and would-be liberators". They know the limits and that there
are limits, they have sound political instincts:
".favor limits on abortion, cling to the two-parent family as
a source of stability in a turbulent world, resist experiments
lifestyles', and harbor deep reservations about affirmative
action and other ventures in large- scale social engineering."
And who purports to represent them? The mysterious "elite" which,
as we find out, is nothing but a code word for the likes of
Lasch. In Lasch's world Armageddon is unleashed between the
people and this specific elite. What about the political, military,
industrial, business and other elites? Yok. What about conservative
intellectuals who support what the middle classes do and "have
deep reservations about affirmative action" (to quote him)?
Aren't they part of the elite? No answer. So why call it "elite"
and not "liberal intellectuals"? A matter of (lack) of integrity.
The members of this fake elite are hypochondriacs, obsessed
with death, narcissistic and weaklings. A scientific description
based on thorough research, no doubt.
Even if such a horror-movie elite did exist - what would have
been its role? Did he suggest an elite-less pluralistic, modern,
technology-driven, essentially (for better or for worse) capitalistic
democratic society? Others have dealt with this question seriously
and sincerely: Arnold, T.S. Elliot ("Notes towards the Definition
of Culture"). Reading Lasch is an absolute waste of time when
compared to their studies. The man is so devoid of self-awareness
(no pun intended) that he calls himself "a stern critic of nostalgia".
If there is one word with which it is possible to summarize
his life's work it is nostalgia (to a world which never existed:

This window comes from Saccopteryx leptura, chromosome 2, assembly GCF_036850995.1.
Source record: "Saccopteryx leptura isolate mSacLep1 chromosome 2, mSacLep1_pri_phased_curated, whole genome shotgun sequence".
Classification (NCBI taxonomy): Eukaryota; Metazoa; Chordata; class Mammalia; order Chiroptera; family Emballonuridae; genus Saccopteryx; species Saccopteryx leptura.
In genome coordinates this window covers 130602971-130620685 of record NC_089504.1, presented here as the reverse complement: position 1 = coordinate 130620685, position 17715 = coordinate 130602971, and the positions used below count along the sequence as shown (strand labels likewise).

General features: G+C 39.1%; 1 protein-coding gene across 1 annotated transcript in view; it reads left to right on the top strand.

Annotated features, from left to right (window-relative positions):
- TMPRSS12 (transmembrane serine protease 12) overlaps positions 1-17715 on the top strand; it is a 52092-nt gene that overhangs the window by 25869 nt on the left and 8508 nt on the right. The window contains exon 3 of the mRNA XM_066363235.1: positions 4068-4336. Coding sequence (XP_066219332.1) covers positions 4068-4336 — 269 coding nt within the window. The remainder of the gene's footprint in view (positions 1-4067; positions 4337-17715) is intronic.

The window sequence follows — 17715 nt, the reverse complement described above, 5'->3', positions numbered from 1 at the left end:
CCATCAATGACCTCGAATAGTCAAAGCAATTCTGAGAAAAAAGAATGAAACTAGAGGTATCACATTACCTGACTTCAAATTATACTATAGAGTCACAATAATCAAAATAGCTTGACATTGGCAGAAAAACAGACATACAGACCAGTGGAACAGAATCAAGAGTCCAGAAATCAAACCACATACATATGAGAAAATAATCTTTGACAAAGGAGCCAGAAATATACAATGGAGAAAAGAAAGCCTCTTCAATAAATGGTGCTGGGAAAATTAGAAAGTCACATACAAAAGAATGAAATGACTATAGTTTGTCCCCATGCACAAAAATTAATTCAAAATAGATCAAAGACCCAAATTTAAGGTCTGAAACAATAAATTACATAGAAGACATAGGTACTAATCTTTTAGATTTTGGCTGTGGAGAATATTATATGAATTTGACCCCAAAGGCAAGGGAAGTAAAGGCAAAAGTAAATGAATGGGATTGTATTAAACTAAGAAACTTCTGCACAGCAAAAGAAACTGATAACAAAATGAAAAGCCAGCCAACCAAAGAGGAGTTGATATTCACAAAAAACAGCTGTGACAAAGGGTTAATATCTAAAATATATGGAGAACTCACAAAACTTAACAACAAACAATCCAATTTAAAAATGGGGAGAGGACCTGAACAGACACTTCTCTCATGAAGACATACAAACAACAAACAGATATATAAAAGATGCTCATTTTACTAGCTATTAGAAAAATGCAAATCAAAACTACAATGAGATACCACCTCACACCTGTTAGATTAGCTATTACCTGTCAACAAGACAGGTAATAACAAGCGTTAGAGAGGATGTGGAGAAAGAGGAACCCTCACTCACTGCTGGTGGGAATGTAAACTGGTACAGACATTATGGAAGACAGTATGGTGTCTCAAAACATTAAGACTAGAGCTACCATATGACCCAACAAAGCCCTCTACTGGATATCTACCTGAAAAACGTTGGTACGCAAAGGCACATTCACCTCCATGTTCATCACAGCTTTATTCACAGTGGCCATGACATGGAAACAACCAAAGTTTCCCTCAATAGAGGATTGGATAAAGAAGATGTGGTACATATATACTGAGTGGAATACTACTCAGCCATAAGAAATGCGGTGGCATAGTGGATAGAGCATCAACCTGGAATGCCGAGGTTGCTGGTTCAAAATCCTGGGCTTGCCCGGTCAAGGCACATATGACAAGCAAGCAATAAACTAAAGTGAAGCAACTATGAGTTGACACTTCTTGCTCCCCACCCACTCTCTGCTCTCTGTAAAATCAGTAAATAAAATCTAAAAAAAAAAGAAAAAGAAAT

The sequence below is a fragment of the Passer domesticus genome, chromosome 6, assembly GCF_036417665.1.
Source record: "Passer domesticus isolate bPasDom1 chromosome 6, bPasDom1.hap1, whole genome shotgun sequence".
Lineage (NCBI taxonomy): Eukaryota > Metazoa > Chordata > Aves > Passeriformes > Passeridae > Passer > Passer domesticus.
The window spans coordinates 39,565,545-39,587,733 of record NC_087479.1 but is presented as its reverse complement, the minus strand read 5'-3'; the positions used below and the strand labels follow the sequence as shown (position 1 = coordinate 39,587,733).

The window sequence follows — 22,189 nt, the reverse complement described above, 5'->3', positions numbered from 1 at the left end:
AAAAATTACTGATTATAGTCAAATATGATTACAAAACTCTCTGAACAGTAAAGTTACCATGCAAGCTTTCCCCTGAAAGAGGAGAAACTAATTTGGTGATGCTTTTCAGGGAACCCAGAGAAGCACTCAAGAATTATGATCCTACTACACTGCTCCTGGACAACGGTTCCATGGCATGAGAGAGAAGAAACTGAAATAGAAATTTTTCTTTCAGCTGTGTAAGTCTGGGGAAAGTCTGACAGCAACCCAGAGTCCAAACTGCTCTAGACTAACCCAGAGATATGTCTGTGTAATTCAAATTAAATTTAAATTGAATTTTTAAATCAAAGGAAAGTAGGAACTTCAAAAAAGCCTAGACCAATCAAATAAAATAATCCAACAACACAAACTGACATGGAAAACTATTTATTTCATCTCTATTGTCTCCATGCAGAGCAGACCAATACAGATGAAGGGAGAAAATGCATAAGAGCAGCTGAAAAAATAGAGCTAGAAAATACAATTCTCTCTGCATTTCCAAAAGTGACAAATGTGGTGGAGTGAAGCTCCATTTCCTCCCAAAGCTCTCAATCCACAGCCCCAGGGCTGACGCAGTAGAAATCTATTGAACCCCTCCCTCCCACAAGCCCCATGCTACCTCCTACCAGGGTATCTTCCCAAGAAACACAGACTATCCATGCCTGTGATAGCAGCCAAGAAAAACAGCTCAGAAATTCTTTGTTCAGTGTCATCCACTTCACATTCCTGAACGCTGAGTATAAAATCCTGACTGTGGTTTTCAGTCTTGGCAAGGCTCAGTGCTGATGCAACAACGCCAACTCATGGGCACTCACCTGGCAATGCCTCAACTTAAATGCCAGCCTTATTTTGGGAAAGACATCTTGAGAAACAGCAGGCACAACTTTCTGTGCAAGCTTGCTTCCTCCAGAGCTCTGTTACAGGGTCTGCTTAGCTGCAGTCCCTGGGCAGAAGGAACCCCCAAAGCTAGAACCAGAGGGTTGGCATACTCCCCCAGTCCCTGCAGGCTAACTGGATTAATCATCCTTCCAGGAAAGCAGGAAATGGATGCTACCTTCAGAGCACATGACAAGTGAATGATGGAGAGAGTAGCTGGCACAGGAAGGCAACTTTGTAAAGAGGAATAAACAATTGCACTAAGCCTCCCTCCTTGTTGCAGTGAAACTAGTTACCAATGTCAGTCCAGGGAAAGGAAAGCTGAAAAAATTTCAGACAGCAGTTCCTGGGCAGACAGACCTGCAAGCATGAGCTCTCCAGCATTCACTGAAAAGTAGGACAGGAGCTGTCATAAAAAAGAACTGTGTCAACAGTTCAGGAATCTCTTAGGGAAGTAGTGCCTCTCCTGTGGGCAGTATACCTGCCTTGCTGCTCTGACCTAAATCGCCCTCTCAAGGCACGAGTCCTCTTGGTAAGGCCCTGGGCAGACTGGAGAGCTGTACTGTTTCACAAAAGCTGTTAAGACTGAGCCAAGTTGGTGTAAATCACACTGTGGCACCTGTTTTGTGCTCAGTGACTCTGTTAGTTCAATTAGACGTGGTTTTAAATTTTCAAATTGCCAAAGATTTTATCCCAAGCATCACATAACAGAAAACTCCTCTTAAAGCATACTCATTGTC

a world of national and local loyalties, almost no materialism,
savage nobleness, communal responsibility for the Other). In
short, to an Utopia compared to the dystopia that is America.
The pursuit of a career and of specialized, narrow, expertise,
he called a "cult" and "the antithesis of democracy". Yet, he
was a member of the "elite" which he so chastised and the publication
of his tirades enlisted the work of hundreds of careerists and
experts. He extolled self-reliance - but ignored the fact that
it was often employed in the service of wealth formation and
material accumulation. Were there two kinds of self-reliance
- one to be condemned because of its results? Was there any
human activity devoid of a dimension of wealth creation? Therefore,
are all human activities
(except those required for survival) to cease?
Lasch identified emerging elites of professionals and managers,
a cognitive elite, manipulators of symbols, a threat to "real"
democracy. Reich described them as trafficking in information,
manipulating words and numbers for a living. They live in an
abstract world in which information and expertise are valuable